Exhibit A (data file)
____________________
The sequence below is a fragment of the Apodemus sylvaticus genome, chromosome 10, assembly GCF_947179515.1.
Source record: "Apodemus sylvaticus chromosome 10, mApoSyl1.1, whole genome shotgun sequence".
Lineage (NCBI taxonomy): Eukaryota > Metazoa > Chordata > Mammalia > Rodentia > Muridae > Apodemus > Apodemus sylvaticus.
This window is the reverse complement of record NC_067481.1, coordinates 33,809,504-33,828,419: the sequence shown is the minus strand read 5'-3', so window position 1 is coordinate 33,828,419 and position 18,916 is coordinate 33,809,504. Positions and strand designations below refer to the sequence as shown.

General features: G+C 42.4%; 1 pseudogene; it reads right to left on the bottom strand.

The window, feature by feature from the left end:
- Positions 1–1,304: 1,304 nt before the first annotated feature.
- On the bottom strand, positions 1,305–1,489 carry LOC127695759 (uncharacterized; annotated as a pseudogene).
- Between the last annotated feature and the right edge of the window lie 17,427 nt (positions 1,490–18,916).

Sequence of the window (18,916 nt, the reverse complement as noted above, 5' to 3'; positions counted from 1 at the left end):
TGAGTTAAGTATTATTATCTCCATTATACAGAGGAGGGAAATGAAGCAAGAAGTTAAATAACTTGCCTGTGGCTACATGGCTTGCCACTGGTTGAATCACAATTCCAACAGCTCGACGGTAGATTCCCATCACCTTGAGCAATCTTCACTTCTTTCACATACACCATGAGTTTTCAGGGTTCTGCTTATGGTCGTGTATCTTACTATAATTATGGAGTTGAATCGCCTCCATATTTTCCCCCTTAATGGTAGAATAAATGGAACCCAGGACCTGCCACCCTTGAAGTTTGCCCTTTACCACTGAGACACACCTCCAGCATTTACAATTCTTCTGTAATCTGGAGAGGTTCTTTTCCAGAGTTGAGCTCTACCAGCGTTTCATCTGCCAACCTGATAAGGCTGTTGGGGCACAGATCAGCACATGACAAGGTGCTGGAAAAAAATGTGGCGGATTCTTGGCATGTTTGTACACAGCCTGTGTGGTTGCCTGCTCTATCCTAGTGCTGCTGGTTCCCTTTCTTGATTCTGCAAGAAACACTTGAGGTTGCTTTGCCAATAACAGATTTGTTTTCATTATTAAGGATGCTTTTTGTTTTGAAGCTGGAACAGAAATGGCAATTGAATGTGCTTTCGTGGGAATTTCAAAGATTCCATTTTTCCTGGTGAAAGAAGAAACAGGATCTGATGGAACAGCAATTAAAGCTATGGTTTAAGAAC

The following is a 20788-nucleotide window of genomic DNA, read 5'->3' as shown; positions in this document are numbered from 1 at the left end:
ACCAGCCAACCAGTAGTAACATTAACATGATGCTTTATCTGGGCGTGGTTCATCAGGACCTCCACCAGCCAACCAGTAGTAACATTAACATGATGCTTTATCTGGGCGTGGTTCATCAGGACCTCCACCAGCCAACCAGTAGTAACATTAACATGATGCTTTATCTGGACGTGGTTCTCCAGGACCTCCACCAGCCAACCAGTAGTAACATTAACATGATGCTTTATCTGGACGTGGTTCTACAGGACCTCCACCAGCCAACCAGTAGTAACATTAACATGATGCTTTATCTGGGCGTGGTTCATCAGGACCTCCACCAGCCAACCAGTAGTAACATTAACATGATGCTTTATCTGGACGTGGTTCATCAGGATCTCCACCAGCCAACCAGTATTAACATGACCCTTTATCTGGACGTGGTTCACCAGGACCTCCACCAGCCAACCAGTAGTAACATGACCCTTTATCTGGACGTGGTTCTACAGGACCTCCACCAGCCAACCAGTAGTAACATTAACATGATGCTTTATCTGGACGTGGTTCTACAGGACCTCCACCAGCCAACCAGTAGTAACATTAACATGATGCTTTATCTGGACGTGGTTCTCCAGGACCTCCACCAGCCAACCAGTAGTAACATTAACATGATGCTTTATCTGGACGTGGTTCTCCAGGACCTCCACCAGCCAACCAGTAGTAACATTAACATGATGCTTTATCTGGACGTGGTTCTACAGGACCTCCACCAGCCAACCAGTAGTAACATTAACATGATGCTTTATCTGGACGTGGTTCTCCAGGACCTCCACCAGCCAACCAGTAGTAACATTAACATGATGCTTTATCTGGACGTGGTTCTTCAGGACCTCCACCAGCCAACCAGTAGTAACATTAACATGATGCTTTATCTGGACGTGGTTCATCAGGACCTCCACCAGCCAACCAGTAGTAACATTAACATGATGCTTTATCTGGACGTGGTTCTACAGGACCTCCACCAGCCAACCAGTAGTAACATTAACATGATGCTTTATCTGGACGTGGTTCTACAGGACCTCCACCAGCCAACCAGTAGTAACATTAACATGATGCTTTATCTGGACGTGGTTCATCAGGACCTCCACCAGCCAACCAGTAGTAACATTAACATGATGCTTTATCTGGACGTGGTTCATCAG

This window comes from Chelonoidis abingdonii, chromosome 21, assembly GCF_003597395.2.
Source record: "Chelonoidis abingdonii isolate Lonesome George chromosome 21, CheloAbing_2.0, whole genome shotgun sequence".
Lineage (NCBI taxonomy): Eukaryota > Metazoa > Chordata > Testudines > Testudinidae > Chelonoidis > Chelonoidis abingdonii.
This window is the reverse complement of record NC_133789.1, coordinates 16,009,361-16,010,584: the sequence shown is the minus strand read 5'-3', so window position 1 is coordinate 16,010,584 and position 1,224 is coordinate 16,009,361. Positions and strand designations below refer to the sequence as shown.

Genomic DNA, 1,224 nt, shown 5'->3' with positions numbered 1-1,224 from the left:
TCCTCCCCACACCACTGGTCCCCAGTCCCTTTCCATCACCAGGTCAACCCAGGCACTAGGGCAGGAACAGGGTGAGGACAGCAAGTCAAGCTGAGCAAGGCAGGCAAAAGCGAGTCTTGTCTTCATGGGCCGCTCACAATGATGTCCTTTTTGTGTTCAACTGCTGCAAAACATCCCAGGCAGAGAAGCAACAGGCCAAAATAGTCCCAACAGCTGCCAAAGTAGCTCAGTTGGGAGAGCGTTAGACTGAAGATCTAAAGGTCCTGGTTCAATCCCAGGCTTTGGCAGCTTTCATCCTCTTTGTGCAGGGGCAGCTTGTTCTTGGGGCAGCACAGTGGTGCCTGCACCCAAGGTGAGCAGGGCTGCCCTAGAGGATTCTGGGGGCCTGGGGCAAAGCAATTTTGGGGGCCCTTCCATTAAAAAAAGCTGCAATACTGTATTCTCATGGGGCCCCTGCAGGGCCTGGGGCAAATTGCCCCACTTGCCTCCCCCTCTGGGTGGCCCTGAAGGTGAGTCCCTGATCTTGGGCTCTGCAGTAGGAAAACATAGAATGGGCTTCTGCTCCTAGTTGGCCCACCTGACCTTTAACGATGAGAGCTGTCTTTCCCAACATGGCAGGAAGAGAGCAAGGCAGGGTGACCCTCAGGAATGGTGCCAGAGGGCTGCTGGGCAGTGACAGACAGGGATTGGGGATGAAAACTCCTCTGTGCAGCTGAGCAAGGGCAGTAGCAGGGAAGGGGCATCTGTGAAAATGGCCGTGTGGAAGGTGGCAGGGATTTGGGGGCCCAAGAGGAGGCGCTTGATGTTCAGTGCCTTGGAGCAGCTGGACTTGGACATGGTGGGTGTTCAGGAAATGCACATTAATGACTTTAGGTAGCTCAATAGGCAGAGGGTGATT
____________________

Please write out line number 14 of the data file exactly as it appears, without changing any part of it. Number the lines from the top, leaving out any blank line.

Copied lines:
This window comes from Chelonoidis abingdonii, chromosome 21, assembly GCF_003597395.2.